Waterford City & County Council is to seek emergency funding from central government after its book balancing budget for 2016 was thrown off kilter by a new State-wide business rate re-evaluation process.
The news, which broke just days after City & County CEO Michael Walsh had recommended no change to local authority charges for the year ahead, currently means there’s a funding gap of €1,134,000 in the Council coffers.
The news, which was formally broken to Councillors at a workshop meeting held on Tuesday last, prompted the fielding of two last-minute motions at the plenary meeting of the local authority, which was held in Dungarvan last Thursday.
The motions, which both addressed the potential budgetary shortfall, were merged into one after unanimous agreement was reached by Councillors.
Suggesting the following wording, Mayor John Cummins (FG) stated: “In light of the global utility re-evaluation, this Council calls on Government to put emergency funding in place for support in ensuring a balanced budget for 2016 and that in future the global utility re-evaluation would only form part of the overall evaluation process, and that the outcome of any such process must be notified to Council not less than three months prior to the statutory budget process.”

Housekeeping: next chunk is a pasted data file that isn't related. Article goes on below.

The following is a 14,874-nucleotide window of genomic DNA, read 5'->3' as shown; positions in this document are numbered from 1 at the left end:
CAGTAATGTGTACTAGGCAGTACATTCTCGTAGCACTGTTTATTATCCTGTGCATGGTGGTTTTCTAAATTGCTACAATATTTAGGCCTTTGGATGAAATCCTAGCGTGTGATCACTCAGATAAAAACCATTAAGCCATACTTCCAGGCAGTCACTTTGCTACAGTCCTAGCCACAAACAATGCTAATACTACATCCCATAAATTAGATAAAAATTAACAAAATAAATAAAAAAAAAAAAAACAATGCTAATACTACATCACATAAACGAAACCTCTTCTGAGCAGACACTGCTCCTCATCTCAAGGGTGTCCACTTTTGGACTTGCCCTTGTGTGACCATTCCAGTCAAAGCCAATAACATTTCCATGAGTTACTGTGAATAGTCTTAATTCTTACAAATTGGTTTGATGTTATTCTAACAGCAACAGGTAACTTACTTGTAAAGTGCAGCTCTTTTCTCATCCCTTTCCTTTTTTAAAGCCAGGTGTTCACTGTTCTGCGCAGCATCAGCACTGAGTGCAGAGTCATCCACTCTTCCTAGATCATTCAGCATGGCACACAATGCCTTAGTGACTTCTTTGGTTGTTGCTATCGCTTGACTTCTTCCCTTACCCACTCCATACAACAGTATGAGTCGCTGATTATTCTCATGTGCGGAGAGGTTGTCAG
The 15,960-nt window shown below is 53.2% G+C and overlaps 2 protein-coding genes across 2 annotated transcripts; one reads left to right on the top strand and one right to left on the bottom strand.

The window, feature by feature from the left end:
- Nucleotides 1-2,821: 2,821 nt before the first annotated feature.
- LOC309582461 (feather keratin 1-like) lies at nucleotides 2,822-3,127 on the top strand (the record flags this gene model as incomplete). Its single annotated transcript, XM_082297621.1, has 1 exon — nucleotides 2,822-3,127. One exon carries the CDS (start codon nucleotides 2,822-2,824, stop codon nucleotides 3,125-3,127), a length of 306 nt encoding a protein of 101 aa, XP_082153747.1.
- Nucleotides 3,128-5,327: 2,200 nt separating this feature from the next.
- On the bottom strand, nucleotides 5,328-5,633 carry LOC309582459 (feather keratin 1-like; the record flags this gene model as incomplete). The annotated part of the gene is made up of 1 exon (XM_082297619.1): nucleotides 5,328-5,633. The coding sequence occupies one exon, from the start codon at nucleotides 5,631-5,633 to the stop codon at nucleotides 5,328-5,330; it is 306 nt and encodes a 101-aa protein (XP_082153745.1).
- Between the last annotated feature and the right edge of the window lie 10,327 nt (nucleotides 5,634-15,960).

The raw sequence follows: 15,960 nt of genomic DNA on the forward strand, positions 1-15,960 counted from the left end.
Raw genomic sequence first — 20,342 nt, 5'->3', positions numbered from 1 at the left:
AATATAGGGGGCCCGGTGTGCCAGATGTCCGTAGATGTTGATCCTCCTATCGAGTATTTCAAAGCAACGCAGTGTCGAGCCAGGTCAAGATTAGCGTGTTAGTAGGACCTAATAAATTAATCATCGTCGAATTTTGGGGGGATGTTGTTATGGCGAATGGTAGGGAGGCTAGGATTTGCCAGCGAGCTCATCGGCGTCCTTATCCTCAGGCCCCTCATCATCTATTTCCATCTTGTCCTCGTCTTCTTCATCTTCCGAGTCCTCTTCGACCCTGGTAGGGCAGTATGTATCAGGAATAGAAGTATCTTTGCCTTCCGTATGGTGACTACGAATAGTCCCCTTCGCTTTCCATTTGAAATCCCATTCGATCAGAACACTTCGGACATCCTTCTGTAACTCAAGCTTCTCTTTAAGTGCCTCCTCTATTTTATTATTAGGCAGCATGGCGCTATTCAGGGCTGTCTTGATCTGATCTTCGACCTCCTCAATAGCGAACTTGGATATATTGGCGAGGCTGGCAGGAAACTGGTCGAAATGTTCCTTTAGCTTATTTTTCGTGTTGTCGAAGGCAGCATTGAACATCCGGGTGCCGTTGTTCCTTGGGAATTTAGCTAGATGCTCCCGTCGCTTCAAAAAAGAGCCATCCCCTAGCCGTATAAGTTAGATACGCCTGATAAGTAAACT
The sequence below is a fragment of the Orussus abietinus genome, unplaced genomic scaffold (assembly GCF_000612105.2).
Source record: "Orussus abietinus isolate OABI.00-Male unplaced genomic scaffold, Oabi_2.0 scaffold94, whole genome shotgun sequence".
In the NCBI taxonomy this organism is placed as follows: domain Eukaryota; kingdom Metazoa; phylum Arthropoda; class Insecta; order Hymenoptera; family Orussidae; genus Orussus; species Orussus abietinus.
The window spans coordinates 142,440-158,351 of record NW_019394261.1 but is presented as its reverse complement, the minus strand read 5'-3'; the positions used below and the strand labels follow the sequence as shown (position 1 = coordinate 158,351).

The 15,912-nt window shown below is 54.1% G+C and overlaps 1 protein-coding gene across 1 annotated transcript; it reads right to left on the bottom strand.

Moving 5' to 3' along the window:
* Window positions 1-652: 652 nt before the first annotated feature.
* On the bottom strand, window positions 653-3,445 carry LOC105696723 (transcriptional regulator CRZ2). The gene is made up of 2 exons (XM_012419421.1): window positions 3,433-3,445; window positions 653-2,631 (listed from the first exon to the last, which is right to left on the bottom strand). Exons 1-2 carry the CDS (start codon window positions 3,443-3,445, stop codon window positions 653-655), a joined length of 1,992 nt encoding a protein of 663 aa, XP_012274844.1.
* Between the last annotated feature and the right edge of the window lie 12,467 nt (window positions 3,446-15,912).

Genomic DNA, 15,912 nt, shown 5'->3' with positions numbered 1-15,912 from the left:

Mayor Cummins told Cllr MJ O’Ryan (FF) that he had permitted the motion through existing standing order protocols given that it represented “urgent business” that the Council clearly had to address.
Reacting to the news, Senator David Cullinane (SF) said that in the absence of a central government ‘bailout’, councils would have one of three difficult choices to make to bridge the shortfall: “cutting services, increasing the business rate on small businesses or by increasing the property tax.”
He added: “That this would happen at a time when local authorities are strapped for cash, dealing with the housing and homelessness crisis is shocking.
“Logic dictates that the gap will likely be closed through a combination of rates hikes affecting smaller struggling businesses and cuts to services. There will also be enormous pressure on councils to jack up the property tax. The Government needs to resolve this through the development of a progressive business rate that is revenue neutral and supports indigenous SMEs.”
We sought a comment from Minister of State Paudie Coffey on this matter but none had been received as we went to press.